Photo: john johnston
core. “Several members of our staff have put down deposits on condominium properties in Glasshouse. This represents a leading edge in urban development where people can live where they work, and play where they live,” he says. Martin comments that Winnipeg is now seeing its third wave of development. The first wave occurred in the early 1900s when Winnipeg saw its boom times and massive downtown expansion. The next wave happened in the 1950s and 1960s with the modernist movement that sought to bring forward thinking change to buildings and the downtown environment. “We are seeing the third wave now with the rebirth and regeneration of the downtown area with new buildings like Centrepoint, and repurposed buildings such as those in the Exchange that are becoming condos and live / work studios. The excitement is in evidence all across the downtown area and we are thrilled to be a part of it.” Another major undertaking is Sky City. This project is getting underway at Graham and Main on a site that has been vacant since the tower at 360 Main Street was built in 1979. Developed by Fortress Real Developments and MADY Development Corp, Sky City is breathtaking in its scope. When complete, the 56-storey building will be the tallest structure on the prairies. The idea, says Fortress Real Development President Jawad Rathore, is to create a mixed use high rise that offers residences and offices alongside commercial and light retail in a setting that is more in keeping with the needs of new urbanists who seek a live, work, play arrangement.
a lot happening. We wanted to be a part of the change.” What Rathore and others envision is a $110 million project that will feature 400 condos in the 600 to 800 square foot range where buyers can live or have them managed as rentals by on-site concierge services. The group is hoping to get as many as 50 percent of these sold before shovels hit the ground next year. As well, the design calls for a 10-storey commercial and service podium at the base, where Rathore’s team is working to attract a national grocer to the site. He suggests that their vision is one where people can really live in the building. “If you have to step out to the grocery store, there would be no reason you couldn’t walk over in your bedroom slippers – even in February,” he says, reporting further that Sky City will be fully attached to downtown’s interior walkway system that offers climate controlled strolling over vast stretches of the area from Memorial Blvd. to beyond Portage and Main.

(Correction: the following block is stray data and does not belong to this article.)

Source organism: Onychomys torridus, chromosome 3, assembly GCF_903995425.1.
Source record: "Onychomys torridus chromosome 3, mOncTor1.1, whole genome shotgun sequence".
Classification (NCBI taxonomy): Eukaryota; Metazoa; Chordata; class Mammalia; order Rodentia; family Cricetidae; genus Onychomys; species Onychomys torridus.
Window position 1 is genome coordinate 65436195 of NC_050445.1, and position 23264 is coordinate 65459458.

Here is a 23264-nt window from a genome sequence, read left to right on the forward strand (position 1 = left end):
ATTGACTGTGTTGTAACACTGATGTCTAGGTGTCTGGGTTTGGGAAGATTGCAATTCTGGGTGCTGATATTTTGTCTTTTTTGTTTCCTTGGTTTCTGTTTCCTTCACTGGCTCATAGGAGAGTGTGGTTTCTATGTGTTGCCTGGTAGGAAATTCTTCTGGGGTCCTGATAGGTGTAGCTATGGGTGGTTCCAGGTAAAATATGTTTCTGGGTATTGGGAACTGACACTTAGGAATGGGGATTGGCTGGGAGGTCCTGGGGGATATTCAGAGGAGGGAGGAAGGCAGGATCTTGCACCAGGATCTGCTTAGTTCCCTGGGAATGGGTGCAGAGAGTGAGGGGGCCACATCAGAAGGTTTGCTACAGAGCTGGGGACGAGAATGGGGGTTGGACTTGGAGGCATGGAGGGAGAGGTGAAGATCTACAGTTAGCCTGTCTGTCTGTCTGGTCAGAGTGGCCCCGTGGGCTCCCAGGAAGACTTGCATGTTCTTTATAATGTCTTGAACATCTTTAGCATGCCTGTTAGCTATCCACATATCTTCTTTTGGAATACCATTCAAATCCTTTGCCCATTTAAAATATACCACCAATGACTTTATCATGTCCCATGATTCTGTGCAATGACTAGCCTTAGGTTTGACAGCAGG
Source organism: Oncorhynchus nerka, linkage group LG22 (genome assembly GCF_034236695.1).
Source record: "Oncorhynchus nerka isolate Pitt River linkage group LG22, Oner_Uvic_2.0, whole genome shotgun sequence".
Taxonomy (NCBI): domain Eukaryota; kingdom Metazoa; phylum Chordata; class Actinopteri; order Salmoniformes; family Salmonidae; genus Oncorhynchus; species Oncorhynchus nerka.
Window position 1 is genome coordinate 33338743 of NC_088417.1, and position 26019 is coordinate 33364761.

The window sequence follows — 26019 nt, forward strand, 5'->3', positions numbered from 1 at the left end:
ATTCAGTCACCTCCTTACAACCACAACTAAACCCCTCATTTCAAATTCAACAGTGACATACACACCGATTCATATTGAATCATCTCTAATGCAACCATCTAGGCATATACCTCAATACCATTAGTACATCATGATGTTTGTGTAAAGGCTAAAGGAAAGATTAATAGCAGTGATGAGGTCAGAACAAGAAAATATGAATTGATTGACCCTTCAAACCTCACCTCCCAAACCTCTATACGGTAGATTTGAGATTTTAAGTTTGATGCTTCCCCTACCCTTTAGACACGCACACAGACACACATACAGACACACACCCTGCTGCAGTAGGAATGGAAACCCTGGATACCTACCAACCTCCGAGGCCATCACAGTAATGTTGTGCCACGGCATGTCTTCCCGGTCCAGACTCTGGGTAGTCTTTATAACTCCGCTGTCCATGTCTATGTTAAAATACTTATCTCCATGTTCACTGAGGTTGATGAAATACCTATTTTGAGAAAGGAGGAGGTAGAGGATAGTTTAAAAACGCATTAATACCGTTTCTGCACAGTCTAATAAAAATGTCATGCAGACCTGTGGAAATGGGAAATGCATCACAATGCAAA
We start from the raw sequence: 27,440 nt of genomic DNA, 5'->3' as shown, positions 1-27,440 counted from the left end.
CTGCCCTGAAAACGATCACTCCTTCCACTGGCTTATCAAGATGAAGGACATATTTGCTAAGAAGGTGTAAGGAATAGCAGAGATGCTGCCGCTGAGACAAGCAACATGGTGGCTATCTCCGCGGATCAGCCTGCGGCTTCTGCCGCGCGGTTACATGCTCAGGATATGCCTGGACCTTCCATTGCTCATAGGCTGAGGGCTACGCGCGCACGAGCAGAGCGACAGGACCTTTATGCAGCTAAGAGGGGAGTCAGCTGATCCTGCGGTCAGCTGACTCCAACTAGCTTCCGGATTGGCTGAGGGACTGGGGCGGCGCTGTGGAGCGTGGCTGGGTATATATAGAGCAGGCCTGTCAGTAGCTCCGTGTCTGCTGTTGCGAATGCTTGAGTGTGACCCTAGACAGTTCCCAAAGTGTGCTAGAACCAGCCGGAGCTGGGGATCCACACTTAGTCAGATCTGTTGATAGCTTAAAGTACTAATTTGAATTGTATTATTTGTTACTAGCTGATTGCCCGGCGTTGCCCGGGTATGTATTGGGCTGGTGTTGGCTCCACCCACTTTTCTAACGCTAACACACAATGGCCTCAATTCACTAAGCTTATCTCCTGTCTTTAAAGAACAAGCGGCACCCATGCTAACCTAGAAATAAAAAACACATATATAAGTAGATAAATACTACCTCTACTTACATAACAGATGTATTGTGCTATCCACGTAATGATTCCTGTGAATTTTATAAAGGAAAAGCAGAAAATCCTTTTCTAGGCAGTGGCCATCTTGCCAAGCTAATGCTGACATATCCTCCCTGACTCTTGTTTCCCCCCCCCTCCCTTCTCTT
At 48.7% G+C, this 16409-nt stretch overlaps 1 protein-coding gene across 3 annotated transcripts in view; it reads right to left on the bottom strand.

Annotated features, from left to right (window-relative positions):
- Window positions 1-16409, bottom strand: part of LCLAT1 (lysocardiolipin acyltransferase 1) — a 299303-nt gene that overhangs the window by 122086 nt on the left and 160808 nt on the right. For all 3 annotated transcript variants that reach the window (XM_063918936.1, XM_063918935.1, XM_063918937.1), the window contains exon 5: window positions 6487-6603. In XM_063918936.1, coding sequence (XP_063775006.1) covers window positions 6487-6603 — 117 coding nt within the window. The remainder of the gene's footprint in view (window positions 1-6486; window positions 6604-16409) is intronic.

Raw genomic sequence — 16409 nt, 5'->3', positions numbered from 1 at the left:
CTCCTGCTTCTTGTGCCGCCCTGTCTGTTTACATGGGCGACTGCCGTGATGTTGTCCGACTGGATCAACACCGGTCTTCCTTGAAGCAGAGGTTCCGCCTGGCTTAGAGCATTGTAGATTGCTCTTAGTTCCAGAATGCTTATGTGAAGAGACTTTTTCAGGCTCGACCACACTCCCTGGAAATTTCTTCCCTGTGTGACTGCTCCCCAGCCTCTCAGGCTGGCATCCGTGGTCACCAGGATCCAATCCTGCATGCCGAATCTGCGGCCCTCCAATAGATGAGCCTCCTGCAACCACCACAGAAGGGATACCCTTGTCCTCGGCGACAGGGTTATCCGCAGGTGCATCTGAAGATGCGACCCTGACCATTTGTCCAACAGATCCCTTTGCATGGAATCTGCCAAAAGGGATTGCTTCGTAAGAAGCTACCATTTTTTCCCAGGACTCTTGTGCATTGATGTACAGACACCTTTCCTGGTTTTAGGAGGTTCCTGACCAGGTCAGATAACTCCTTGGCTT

According to Rathore, Sky City is a project designed to offer excitement at every level with an eye to creating a new community within the downtown urban context. “We want to get away from the car culture where you must drive to do everything. At Sky City our plans are for everything under one roof, and easy connectivity to walkable downtown neighbourhoods,” he says. Certainly one neighbourhood that is an easy walk from Portage and Main is the East Exchange. Here, StreetSide Developments has become a major player in new housing with a wealth of interesting properties on James Street and Market Avenue in historic warehouse buildings. Termed the Cultural District, thanks to its number of major establishments such as the Centennial Concert Hall, The Royal Manitoba Theatre Centre, The Warehouse Theatre and others that include small venues like Union Sound Hall at 110 Market, the area is now a hive of residential activity with century old commercial structures repurposed into condos. Photo: Mike sanders
“When we looked at downtown Winnipeg, we saw what Toronto was years ago with its surface parking lots and empty buildings. We also saw a lot of opportunity in a great city with
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